# proof that e is the sum of the reciprocals of factorials

Ok so we know that:

e= lim n→∞(1+1/n)^n.

and we know by binomial theorem, that

lim n→∞ of $$\sum_{k=0}^n {n \choose k} (1/n)^k = (1+ \frac{1}{n})$$

To simplify further to $$\sum_{k=0}^n \frac{1}{k!} = e$$

we must evaluate the following limit:

n→∞$${n \choose k} \frac{1}{n^k}=\frac{(n)(n-1)(n-2)...(n-k+1)}{k! n^k}$$

and this is supposed to equal to $$\frac{1}{k!}$$

This is not clear to me algebriacally, so may some one please clear this up step by step so I can understand?

We have $$e=\lim_{n\to\infty}\sum_{k=0}^n\frac{\binom{n}{k}}{n^k}=\lim_{n\to\infty}\sum_{k=0}^\infty\frac{\binom{n}{k}}{n^k}=\lim_{n\to\infty}\sum_{k=0}^\infty\frac{1}{k!},$$where with $$k$$ fixed$$\lim_{n\to\infty}\frac{\binom{n}{k}}{n^k}=\frac{1}{k!}\lim_{n\to\infty}\prod_{j=1}^{k-1}\left(1-\frac{j}{n}\right)=\frac{1^{k-1}}{k!}=\frac{1}{k!}.$$

• Yes but why is (n choose k)/n^k = 1/k! ? – GLaDOS Jan 27 at 16:06
• @GLaDOS It's not; it's $k!^{-1}\prod_{1\le j\le k-1}(1-j/n)$. – J.G. Jan 27 at 16:07
• Why is that product equal to n!/n^k(n-k)! then? – GLaDOS Jan 27 at 16:10
• @GLaDOS Because $n!/(n-k)!=n\cdots(n-k+1)$. – J.G. Jan 27 at 16:11
• What I am unclear about is why: n^k(n)(n-1)(n-2)...(n-k+1) = (1-1/n)(1-2/n)(1-3/n)...(1-(k-1)/n) – GLaDOS Jan 27 at 16:20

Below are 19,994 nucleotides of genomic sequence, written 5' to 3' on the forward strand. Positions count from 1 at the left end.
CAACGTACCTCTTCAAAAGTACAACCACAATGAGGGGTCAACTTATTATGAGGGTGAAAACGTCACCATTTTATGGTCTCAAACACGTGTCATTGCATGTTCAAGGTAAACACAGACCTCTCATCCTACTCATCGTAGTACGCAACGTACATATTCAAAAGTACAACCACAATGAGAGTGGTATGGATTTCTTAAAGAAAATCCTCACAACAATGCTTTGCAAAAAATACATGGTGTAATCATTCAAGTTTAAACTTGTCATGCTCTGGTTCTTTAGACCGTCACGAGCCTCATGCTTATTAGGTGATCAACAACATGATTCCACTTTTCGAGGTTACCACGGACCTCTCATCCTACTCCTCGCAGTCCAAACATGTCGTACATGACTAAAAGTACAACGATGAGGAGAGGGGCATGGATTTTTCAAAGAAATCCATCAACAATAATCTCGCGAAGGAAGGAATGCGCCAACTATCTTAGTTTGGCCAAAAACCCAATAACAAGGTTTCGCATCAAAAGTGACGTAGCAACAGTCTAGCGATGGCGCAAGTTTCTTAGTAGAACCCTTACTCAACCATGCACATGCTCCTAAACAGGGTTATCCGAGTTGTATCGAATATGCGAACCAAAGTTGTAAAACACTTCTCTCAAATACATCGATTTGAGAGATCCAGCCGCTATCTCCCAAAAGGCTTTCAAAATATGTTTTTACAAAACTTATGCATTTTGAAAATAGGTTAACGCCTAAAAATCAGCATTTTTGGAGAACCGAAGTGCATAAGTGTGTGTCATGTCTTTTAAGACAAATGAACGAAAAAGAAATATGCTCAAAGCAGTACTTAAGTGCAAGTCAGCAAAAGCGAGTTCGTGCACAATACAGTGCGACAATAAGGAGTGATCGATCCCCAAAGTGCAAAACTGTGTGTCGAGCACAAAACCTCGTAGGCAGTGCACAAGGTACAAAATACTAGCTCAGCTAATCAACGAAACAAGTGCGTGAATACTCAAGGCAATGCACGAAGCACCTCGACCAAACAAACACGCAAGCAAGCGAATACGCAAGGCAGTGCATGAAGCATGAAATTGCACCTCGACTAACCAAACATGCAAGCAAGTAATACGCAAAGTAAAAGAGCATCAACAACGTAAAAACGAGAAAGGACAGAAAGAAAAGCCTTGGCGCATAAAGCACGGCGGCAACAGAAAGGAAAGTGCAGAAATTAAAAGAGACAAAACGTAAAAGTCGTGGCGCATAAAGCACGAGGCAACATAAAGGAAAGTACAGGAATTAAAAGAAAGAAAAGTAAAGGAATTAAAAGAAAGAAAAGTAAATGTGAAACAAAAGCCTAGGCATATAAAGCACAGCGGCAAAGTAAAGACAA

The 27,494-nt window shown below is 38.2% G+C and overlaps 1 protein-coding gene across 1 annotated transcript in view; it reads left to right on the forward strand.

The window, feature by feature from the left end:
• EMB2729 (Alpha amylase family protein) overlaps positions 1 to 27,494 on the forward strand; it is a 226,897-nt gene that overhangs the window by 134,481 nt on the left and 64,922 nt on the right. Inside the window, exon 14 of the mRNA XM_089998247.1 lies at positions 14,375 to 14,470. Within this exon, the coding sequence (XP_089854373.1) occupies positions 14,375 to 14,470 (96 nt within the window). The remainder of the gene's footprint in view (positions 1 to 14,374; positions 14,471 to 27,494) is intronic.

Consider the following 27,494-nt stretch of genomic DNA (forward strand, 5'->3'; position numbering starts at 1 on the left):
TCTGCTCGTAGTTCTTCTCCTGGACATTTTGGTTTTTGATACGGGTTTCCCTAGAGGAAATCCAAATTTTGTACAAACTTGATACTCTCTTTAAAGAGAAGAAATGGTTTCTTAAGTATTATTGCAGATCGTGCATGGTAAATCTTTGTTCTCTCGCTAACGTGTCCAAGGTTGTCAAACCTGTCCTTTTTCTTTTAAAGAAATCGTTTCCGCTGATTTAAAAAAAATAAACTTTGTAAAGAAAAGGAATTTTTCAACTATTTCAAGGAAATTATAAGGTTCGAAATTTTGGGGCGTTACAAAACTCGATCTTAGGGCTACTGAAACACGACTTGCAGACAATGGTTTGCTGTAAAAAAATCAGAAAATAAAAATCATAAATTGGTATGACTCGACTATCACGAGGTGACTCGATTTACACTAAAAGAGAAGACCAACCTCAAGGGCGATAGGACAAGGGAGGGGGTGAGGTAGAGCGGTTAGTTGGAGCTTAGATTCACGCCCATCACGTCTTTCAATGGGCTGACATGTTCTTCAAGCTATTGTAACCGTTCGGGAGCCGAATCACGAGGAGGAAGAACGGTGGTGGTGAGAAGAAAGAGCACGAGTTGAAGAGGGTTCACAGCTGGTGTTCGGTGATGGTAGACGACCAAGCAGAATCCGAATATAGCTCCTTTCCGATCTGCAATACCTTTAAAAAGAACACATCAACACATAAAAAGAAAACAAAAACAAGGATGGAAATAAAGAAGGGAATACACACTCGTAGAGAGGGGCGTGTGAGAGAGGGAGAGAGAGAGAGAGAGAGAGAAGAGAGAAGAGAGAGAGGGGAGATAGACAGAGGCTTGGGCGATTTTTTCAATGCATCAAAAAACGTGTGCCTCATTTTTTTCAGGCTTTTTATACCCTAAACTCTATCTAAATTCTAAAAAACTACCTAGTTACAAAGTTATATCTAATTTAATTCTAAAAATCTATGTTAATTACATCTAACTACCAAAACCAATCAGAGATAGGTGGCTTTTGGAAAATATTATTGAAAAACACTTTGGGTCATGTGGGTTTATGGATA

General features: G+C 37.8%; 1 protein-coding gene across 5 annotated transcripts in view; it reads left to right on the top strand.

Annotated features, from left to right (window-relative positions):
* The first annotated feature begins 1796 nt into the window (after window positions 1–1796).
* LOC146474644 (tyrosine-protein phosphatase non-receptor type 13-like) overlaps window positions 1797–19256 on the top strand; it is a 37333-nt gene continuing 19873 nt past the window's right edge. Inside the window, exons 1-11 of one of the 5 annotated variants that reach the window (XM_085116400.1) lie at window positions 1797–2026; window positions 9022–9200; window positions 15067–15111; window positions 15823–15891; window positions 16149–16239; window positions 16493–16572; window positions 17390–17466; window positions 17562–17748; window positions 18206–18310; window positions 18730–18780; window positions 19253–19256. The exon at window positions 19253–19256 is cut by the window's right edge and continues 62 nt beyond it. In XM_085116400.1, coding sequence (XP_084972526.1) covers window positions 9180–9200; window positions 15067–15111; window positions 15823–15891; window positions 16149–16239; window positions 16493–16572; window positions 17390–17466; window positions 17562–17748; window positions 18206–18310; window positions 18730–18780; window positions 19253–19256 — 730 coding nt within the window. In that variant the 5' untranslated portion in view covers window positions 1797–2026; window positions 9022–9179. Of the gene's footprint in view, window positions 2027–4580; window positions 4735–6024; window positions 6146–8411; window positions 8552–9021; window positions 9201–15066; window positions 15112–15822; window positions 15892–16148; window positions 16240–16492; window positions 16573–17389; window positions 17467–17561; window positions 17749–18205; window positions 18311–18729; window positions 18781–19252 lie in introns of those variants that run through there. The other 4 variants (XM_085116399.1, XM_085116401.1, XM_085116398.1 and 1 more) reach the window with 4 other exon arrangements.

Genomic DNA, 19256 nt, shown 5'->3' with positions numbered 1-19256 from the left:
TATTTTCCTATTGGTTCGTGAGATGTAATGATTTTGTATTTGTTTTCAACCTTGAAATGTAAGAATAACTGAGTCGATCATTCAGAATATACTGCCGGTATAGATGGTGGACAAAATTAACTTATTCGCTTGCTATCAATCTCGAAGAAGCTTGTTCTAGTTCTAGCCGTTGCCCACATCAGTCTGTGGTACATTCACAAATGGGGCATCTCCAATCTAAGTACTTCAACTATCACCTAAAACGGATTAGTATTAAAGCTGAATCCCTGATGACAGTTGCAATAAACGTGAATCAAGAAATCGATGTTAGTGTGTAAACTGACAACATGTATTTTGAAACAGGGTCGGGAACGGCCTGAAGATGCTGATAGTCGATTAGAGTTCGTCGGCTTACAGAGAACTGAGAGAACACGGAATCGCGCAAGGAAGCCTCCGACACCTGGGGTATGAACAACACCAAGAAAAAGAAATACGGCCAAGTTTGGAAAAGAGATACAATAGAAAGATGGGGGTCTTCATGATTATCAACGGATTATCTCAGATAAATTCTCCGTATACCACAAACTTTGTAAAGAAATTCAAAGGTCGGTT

We may prove that by considering the Maclaurin series of the exponential function.$$f(x)=e^x=\displaystyle \sum_{k=0}^{\infty}\dfrac{x^k}{k!}$$ $$\therefore f(1)=e=\displaystyle \sum_{k=0}^{\infty}\dfrac{1}{k!}=1+\dfrac{1}{2!}+\dfrac{1}{3!}+\cdots$$

• Prove the maclaurin series – GLaDOS Jan 27 at 16:06
• Maclaurin series is the Taylor series centered at $x=0$. Maclaurin series of a function $f(x)$ is defined as $\displaystyle \sum_{k=0}^{\infty} a_k x^k$ where $a_k=\frac{f^{(k)}(0)}{k!}$. You can figure it out for $e^x$ which is an extremely easy exercise. – Paras Khosla Jan 27 at 16:10
• Prove the taylor series – GLaDOS Jan 27 at 16:10
• You may refer to this link: en.wikipedia.org/wiki/Taylor_series – Paras Khosla Jan 27 at 16:11
• It only includes a definition, but ok. I guess I can't ask much from you then. – GLaDOS Jan 27 at 16:13

Since you know that

$$\lim_{n\rightarrow \infty}\frac{c_0 + c_1n + \cdots + c_kn^k}{n^k} = c_k$$

for any constants $$c_i$$, we get

$$\lim_{n\rightarrow \infty}\frac{c_0 + c_1n + \cdots + c_kn^k}{k!n^k} = \frac{1}{k!}\lim_{n\rightarrow \infty}\frac{c_0 + c_1n + \cdots + c_kn^k}{n^k} = \frac{c_k}{k!}$$

Note that your numerator, when expanded, is a monic polynomial with degree $$k$$, which fits the above with $$c_k = 1$$.